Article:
For those of you, like me, who also want to retain your ability to enjoy physical recreational activities such as skiing or running, then you need to sleep well, improve your liver and gut health (this is so you absorb the nutrients that your muscles need to heal and repair overnight) and do the correct exercise that helps you to not only prevent muscle loss which in turn, helps you to prevent your mitochondria loss.
One way to achieve this, is to improve your energy and motivation for aerobic exercise as well as make the time to do it!
A lack of exercise decreases the efficiency and number of mitochondria in skeletal muscle, while exercise promotes mitochondrial health. So, if you want to retain some of your power and strength fibres (Type-2 fibres) as well as improve your Type 1 endurance fibres, then a combination of aerobic endurance and strength/ resistance exercises matter.
Mixing up the variety of exercise that you do is important as we get older.
This is because different types of exercise can trigger variable but specific responses in the muscle, especially when different nerves are stimulated. For example, the most important activity to do for improving mitochondrial function is actually steady-state aerobic exercise.
This is also important for fat-burning. Steady-state aerobic exercise is the type of exercise which you can do rhythmically for 30-60 minutes.
Strength training is also important as we age and is important for building or retaining the muscle that you do have. Then, once you are sleeping and have restored your energy levels, doing a little bit of high intensity interval training [HIIT] within aerobic exercises such as cycling and walking also has a positive effect at the cellular level at combating age-related muscle loss and weakness. This is why the 12 week Rebuild My Fitness programme takes you through a progressive improvement in your fitness levels over the 12 weeks (or longer) and numerous women stay on with me to do this programme after they have their symptoms, sleep, weight and sore joints sorted!
Age-related muscle loss and weakness is a combination of all of these factors, but more and more research is showing that muscle and mitochondria can be re-trained and retained through exercise.
Active elderly people have more of these mitochondrial cells than more-sedentary individuals do. This is also the reason why exercise prior to hip and knee surgery can speed up recovery in the elderly too.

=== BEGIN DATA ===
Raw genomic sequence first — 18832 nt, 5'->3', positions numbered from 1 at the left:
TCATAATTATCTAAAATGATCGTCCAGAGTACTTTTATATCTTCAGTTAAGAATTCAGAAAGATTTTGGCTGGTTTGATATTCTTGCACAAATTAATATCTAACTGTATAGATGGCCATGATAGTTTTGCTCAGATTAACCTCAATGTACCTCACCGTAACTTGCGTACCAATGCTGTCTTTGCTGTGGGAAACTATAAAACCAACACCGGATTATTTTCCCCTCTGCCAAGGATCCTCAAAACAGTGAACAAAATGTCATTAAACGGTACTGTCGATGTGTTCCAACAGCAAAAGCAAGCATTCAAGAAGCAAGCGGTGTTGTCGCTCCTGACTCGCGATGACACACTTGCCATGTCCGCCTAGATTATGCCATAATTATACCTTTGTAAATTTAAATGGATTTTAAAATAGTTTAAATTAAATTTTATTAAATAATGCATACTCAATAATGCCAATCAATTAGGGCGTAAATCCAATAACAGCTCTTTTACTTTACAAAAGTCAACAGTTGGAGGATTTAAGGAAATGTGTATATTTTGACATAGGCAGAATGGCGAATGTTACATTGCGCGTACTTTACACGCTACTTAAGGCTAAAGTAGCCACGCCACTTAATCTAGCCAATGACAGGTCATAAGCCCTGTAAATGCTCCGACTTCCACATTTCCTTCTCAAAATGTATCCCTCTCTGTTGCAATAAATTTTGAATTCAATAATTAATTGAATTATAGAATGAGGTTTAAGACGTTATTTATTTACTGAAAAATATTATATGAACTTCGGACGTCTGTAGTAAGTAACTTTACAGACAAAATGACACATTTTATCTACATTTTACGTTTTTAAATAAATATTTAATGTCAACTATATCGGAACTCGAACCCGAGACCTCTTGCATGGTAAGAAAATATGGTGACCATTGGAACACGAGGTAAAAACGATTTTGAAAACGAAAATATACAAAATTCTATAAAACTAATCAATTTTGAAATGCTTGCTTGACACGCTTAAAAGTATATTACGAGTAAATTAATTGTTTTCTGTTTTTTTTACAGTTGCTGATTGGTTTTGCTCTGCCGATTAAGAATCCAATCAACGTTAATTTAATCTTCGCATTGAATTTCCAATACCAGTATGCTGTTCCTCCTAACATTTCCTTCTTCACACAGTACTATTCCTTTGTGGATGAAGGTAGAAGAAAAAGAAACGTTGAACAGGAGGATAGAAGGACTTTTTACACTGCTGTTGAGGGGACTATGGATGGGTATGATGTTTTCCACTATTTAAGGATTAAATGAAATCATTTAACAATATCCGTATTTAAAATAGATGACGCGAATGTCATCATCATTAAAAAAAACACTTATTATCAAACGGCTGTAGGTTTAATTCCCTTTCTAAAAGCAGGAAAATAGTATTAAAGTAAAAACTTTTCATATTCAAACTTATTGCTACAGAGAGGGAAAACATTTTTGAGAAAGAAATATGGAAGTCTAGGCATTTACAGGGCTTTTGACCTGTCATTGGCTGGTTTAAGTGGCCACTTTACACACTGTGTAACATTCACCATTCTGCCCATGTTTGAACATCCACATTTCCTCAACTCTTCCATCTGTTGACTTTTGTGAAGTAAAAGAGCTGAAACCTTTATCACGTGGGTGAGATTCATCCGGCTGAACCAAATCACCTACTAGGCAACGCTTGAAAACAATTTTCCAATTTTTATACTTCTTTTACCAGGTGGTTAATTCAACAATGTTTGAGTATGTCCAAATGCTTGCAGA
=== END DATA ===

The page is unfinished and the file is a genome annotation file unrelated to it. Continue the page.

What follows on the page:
The good news for women is that exercise can stave off and even reverse muscle loss and weakness with age. Physical activity can promote mitochondrial health, increase protein turnover in muscles, thus aiding repair, and staying active restores nerve signaling involved in muscle contraction and function.
And for many of you who don’t have the time to exercise, you don’t need to do as much as what was once thought – 30-60 minutes around 5 times a week is enough to help you age healthily and maintain good cardiovascular health.
When I felt too exhausted to do the exercise that I loved to do and it was no longer helping my weight management, I was so pleased that I had undertaken my doctoral studies on women’s healthy ageing.
It led me down the path towards better understanding about how our body changes when we don’t have the production of oestrogen and progesterone any more. The effect of losing these two hormones on our muscles, tendons and joints as well as our heart is more important that we’ve known in the past.
But as the first generation of women to be enjoying exercise and sports right into our menopause years, I also began to understand that everything that is being taught to exercise professionals in many exercise and sports courses has to date, been targeted towards younger populations, athletes and males.
Very little is taught about exercise that is specifically aimed at women’s hormonal health, especially in menopause. I realised that this is because women in their 50’s today, are the first generation to have aged alongside the modern fitness industry, so exercise prescription messages (and research) are lacking.
This is why I designed and developed the 12 week online Re-Build My Fitness Programme which you can do as a stand-alone programme or if you aren’t sleeping and/or have weight concerns, then I recommend you do the foundation programmes (either Circuit Breaker or Transform Me) first.
There’s never been a better time to focus on our health as we get older, and all my programmes are on sale for you with NZ$50 off. If you are keen to come on board on any of the programmes, then please enter the PROMO code, ATHOME21 into the link on the image below which takes you to my website and there is a description of the programmes and videos. I can’t wait for you to join me.
Brunner, F., Schmidt et.al. (2007). Effects of aging on Type II muscle fibers: a systematic review of the literature. Journal of Ageing & Physical Activity, July;15(3):336-48.
Butler-Browne, G., Mouly V., et al, (2018). How Muscles Age, and How Exercise Can Slow It. The Scientist Online Edition.
Lachman, M. (2015). Midlife as a pivotal period in the life course: Balancing growth and decline at the crossroads of youth and old age. Int J Behav Dev. January 1; 39(1): 20–31.
Miljkovic N., Lim J., Miljkovic I., Frontera W. (2015). Aging of skeletal muscle fibers. Ann Rehabil Med. Apr;39(2):155-62. doi: 10.5535/arm.2015.39.2.155.
Pierre, T. & Pizzo, P. (2018). The Ageing Mitochondria, Genes, 9, 22; doi:10.3390/genes9010022